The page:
For the first time in more than a year, a new cruise vessel is setting sail
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Looking for another sign that the comeback of cruising in North America really has begun? You’ll be getting one this weekend, courtesy of the American Queen Steamboat Company.
The Indiana-based riverboat operator will do something no other cruise company in North America has done in more than a year: Christen a brand-new vessel and then put it into operation.
The company behind the famed American Queen steamboat will officially name its fourth riverboat, American Countess, on Sunday at a ceremony along the waterfront of New Orleans. The vessel then will sail up the Mississippi River to Memphis on its very first trip with passengers.
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The four-deck-high paddlewheeler, which will operate voyages on not just the Mississippi River but the Tennessee, Ohio and Cumberland rivers, has been ready to go since early last year. But an original unveiling and christening scheduled for early last year was postponed after the coronavirus outbreak was declared a pandemic.
Like hundreds of ocean and river cruise vessels around the world, American Countess has spent the past year sitting idle due to the coronavirus-related halt to cruising.
American Countess is just one of several dozen brand-new cruise vessels from a wide range of ocean and river cruise lines that have been completed over the past year but have yet to be christened or start sailing.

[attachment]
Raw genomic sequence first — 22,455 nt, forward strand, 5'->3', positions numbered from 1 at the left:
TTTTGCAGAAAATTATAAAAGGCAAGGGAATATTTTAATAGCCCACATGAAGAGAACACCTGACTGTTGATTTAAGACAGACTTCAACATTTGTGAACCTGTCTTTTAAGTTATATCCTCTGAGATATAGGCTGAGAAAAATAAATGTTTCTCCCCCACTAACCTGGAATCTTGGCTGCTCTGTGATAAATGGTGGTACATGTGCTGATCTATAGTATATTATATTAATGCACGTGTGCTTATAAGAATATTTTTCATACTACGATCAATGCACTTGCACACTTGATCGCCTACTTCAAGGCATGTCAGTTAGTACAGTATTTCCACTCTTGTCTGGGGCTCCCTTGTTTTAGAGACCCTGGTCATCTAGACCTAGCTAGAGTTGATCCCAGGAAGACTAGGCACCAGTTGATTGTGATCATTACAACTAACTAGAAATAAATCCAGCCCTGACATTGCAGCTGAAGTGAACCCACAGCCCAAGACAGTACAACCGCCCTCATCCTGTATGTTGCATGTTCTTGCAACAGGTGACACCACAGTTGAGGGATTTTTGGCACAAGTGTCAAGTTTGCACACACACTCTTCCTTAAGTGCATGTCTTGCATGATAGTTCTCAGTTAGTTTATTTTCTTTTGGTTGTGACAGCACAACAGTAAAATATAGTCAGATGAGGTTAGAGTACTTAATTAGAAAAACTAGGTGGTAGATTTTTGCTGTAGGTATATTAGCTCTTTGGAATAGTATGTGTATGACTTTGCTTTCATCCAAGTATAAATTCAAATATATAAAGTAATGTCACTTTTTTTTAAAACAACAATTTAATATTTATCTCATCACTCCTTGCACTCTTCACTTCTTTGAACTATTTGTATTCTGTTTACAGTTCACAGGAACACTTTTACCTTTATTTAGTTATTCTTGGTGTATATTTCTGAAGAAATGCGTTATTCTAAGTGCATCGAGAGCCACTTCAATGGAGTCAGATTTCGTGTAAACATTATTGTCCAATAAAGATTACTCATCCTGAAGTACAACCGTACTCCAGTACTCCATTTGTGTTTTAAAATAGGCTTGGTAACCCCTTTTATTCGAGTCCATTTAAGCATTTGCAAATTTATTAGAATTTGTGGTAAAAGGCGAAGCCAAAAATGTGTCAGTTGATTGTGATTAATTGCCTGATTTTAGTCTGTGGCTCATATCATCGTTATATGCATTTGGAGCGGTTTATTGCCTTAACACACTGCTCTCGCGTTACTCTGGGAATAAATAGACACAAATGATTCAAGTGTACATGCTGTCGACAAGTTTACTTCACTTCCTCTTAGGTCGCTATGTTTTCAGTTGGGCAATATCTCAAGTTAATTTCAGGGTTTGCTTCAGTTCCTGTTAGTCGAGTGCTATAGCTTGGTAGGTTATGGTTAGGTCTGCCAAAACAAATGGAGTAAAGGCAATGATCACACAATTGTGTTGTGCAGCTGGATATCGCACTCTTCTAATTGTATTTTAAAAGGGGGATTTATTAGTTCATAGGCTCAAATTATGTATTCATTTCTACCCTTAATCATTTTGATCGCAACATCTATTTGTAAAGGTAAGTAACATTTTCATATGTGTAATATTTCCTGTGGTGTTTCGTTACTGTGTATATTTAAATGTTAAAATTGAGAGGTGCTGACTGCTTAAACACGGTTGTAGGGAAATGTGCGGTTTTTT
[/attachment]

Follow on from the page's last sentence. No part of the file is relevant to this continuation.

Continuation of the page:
The vessels include everything from giant ocean ships such as Carnival Cruise Line‘s Mardi Gras, which is designed to carry 5,282 passengers at double occupancy, to little river vessels such as American Countess and expedition ships such as Lindblad Expedition’s National Geographic Endurance.
The last major cruise vessel to be unveiled and christened in North America was Regent Seven Seas Cruises’ Seven Seas Splendor. Billed as the most luxurious cruise vessel ever built, the 750-passenger luxury ship was named by Christie Brinkley at a gala ceremony in Miami on Feb. 21, 2020, that included a live performance by the singer Seal.
Taking place just as the coronavirus was beginning to spread in North America, the Seven Seas Splendor christening ceremony was the last big cruise event where cruise industry leaders assembled in close quarters without masks or worries about social distancing. Seven Seas Splendor sailed with passengers for just a few days after the christening before the entire cruise industry around the world shut down.
The christening of the American Countess is set to be a much more modest affair, with mask-wearing and social distancing. All attendees will receive a PCR test for COVID-19 in advance of attending.
Built using the existing hull of a former gaming vessel (the Kanesville Queen), American Countess is designed to offer both the feel of an authentic paddlewheeler and innovative, modern design.
The four-deck-high vessel has forward-facing windows to allow for sightseeing as it rolls along the river. It also has a portside bar with an 80-foot-wide wall of windows looking out over the water.